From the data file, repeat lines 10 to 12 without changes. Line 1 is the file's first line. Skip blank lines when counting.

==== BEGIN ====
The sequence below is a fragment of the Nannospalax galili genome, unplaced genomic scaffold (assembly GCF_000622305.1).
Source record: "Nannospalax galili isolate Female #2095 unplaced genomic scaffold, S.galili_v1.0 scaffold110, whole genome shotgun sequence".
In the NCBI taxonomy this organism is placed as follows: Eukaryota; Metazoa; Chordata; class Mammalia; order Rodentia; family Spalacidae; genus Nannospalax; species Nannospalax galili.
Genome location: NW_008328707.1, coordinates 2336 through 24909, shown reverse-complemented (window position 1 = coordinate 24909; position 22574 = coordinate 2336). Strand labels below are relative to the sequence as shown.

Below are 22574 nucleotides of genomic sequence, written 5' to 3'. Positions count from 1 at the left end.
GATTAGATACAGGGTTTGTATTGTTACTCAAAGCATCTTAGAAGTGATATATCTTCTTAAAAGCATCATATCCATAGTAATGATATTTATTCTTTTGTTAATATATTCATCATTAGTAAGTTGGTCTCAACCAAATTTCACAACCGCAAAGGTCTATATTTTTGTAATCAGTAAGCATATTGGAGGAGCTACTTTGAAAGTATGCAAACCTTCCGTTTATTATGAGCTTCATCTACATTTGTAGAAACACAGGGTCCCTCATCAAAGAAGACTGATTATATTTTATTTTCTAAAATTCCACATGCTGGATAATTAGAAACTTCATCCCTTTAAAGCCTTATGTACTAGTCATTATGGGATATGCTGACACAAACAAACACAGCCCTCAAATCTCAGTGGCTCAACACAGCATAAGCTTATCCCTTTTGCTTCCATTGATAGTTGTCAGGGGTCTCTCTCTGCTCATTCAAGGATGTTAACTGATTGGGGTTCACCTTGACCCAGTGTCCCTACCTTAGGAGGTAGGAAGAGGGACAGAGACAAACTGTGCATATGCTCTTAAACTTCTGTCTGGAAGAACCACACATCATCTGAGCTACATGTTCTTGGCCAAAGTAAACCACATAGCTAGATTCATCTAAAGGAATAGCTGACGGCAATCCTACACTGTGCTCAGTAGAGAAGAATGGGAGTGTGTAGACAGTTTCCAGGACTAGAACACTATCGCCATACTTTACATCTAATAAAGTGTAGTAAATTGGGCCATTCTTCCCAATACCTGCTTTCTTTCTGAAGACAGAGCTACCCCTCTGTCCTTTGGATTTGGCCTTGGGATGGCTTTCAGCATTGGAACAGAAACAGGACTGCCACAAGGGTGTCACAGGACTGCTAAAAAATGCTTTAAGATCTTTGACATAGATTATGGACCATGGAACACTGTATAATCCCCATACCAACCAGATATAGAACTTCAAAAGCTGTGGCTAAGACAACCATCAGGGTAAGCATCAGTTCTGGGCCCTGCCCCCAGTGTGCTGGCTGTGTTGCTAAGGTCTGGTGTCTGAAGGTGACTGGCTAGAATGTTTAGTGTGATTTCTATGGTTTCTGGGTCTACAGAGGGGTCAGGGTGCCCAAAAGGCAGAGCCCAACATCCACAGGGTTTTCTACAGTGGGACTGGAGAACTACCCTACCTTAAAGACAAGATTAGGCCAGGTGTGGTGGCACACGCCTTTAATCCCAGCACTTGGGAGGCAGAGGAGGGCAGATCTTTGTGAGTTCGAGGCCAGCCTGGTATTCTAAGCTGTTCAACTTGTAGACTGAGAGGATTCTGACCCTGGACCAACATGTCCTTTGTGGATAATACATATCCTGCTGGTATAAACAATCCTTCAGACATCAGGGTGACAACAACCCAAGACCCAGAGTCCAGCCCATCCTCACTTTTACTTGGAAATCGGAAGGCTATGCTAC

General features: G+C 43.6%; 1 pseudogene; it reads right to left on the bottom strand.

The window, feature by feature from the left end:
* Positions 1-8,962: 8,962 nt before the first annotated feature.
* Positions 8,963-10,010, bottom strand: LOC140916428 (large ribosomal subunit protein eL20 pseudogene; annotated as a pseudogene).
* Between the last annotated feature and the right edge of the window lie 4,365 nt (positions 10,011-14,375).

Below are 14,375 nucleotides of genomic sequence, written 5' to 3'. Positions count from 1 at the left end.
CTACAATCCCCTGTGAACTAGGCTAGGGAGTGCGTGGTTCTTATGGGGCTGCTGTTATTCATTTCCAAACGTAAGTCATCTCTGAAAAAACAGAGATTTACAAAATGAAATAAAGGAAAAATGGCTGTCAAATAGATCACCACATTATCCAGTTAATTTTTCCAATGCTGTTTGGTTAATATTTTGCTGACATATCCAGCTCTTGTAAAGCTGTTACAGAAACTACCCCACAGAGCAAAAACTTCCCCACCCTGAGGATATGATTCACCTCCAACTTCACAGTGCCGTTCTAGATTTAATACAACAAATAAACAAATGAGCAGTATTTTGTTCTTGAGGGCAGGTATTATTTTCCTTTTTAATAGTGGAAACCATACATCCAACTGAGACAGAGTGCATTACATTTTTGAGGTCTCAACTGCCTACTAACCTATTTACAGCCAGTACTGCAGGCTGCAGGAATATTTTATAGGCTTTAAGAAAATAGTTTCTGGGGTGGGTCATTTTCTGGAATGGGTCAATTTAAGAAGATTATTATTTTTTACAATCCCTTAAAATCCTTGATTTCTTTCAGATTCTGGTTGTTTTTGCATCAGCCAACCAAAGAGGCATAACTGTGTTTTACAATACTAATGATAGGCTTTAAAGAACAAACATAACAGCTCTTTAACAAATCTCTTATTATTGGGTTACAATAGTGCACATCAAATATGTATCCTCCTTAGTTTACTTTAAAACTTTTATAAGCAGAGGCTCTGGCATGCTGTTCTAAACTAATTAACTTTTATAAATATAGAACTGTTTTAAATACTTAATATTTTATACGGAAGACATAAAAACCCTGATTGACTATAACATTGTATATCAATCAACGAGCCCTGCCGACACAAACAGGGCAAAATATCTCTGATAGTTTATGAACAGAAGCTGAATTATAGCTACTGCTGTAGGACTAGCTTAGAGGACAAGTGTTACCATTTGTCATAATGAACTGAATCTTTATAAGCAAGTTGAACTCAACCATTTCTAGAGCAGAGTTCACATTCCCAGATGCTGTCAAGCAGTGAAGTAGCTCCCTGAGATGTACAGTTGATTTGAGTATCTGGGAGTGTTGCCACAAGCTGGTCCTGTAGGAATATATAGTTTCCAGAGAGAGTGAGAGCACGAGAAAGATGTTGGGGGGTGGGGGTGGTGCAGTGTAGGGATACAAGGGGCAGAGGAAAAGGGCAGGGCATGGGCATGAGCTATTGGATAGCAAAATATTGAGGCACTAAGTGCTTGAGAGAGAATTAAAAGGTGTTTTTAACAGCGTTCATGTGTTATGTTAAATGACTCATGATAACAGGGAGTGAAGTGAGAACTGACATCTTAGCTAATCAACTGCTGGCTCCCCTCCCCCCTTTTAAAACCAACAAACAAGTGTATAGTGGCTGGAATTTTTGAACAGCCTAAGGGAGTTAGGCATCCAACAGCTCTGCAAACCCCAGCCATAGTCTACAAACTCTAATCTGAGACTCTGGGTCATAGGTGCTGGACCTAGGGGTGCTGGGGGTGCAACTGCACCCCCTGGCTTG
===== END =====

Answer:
* Positions 8,963-10,010, bottom strand: LOC140916428 (large ribosomal subunit protein eL20 pseudogene; annotated as a pseudogene).
* Between the last annotated feature and the right edge of the window lie 4,365 nt (positions 10,011-14,375).

Below are 14,375 nucleotides of genomic sequence, written 5' to 3'. Positions count from 1 at the left end.